What are the advanced therapies to treat heart failure?
Heart failure is complex and often requires a combination of treatments, including surgery, medication, lifestyle changes and implanted devices.
Surgical intervention for heart failure includes the implantation of one of the following:
A ventricular assist device is a mechanical pump that is used to help support weakened hearts and improve blood flow
A subcutaneous defibrillator is a device placed below the skin which uses small electrical shocks to help control arrhythmias (irregular heartbeats) which can cause heart attacks and death.
A cardiac permanent pacemaker is a device used to keep the heart beat regular, which is one of the most common types of heart surgery.
Royal Brompton & Harefield Hospitals Specialist Care is home to a number of specialists who treat private patients with heart failure:
- Dr Owais Dar - Consultant cardiologist
- Dr Julian Jarman - Consultant cardiologist and electrophysiologist
- Dr David Gareth Jones - Consultant cardiologist
- Dr Duncan Macrae - Consultant in paediatric intensive care and anaesthesia
- Professor Mark Mason - Consultant cardiologist, Divisional director for heart at Harefield Hospital
- Mr Fabio De Robertis - Consultant cardiac and transplant surgeon
- Dr Rakesh Sharma - Consultant cardiologist, Clinical lead for heart failure
- Mr André Simon - Consultant cardiothoracic surgeon, Director of heart and lung transplantation.
Locations where advanced therapies for heart failure are offered:
What are the benefits of treating heart failure with advanced therapies?
In the case of heart failure, surgical intervention can save a person’s life by allowing the heart to function correctly.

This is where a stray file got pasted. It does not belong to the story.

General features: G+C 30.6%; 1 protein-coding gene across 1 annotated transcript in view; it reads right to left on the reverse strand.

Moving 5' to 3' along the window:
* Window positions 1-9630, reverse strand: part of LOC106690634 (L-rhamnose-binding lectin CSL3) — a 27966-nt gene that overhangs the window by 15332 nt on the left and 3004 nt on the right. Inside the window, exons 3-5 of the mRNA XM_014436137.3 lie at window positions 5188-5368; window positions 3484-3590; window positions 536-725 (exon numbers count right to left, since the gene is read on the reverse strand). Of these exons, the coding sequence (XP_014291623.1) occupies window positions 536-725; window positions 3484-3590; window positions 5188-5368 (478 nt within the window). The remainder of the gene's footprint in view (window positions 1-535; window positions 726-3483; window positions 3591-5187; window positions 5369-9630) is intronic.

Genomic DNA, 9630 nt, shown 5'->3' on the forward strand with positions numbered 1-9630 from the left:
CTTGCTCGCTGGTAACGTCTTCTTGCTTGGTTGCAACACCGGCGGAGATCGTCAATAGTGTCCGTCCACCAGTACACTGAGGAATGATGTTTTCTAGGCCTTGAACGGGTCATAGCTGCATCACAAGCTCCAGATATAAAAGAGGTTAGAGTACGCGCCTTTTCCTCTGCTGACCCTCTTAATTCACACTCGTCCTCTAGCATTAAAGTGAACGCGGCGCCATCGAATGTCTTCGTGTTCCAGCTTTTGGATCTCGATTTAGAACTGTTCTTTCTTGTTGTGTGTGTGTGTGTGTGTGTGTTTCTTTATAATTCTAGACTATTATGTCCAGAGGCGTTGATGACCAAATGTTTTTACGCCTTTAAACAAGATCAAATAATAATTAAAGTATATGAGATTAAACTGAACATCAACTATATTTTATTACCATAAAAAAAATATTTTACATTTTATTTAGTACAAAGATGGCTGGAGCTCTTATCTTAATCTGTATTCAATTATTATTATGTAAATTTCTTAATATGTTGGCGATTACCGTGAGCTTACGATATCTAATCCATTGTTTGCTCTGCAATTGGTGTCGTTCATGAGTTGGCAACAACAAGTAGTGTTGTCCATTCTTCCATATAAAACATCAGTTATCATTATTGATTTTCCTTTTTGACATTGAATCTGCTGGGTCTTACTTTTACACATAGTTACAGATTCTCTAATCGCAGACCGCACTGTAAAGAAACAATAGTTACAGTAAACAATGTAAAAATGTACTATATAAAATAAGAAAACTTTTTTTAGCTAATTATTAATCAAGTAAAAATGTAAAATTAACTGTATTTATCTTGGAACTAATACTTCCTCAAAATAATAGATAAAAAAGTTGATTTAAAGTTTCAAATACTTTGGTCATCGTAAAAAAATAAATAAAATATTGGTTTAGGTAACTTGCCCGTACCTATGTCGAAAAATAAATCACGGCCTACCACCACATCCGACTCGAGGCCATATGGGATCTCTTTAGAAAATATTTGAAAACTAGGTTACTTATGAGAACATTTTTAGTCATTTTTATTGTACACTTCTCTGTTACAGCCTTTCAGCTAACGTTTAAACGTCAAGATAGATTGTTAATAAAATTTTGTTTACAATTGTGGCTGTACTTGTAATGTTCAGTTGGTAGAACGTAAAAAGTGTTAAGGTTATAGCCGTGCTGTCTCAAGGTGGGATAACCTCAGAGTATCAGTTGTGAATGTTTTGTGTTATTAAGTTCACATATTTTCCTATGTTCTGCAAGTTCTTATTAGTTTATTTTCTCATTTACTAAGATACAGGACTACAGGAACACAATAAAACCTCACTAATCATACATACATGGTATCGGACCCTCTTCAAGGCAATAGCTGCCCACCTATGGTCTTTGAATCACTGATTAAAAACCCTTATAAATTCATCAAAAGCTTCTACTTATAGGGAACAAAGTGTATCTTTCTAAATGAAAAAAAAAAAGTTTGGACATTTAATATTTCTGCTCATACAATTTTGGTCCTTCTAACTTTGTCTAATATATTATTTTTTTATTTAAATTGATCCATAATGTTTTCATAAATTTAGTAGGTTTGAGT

A healthy heart can reduce the risk of stroke and thrombosis.
What are the risks of treating heart failure with advanced therapies?
All surgery involves risks and these will be discussed with outpatients and again immediately prior to the procedure. The implantation of an LVAD, subcutaneous defibrillator or pacemaker carries with it the risk of blood clots, device malfunctions, infection and bleeding.
However, the survival rates are excellent and in the most complex cases of heart failure, can delay or remove the need for a heart transplant.
Are there any alternatives to treating heart failure with advanced therapies?
Heart failure is, for many people, a life-long condition that requires ongoing treatment.
When there is a specific cause of heart failure, such as clogged arteries, damaged valves or heart rhythm abnormalities, surgery is usually the only option.
However, lifestyle changes, such as stopping smoking, losing weight and taking regular exercise, combined with the right medication, can be enough to manage conditions such as hypertension.